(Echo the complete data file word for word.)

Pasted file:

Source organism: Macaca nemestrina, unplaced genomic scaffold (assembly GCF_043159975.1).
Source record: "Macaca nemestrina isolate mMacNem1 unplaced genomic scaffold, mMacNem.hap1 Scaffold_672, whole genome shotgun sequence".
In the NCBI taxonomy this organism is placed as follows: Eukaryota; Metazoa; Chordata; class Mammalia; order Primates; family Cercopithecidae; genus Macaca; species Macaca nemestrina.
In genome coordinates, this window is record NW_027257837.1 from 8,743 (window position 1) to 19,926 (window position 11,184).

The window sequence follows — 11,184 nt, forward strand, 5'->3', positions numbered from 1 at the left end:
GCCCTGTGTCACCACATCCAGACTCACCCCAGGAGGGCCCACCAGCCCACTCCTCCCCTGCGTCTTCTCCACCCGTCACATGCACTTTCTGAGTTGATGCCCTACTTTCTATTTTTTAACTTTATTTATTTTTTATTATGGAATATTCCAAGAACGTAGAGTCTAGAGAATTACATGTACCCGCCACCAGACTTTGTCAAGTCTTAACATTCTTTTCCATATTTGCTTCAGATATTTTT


Source organism: Macaca nemestrina, unplaced genomic scaffold (assembly GCF_043159975.1).
Source record: "Macaca nemestrina isolate mMacNem1 unplaced genomic scaffold, mMacNem.hap1 Scaffold_672, whole genome shotgun sequence".
In the NCBI taxonomy this organism is placed as follows: Eukaryota; Metazoa; Chordata; class Mammalia; order Primates; family Cercopithecidae; genus Macaca; species Macaca nemestrina.
In genome coordinates, this window is record NW_027257837.1 from 8,743 (window position 1) to 19,926 (window position 11,184).

The window sequence follows — 11,184 nt, forward strand, 5'->3', positions numbered from 1 at the left end:
GCCCTGTGTCACCACATCCAGACTCACCCCAGGAGGGCCCACCAGCCCACTCCTCCCCTGCGTCTTCTCCACCCGTCACATGCACTTTCTGAGTTGATGCCCTACTTTCTATTTTTTAACTTTATTTATTTTTTATTATGGAATATTCCAAGAACGTAGAGTCTAGAGAATTACATGTACCCGCCACCAGACTTTGTCAAGTCTTAACATTCTTTTCCATATTTGCTTCAGATATTTTT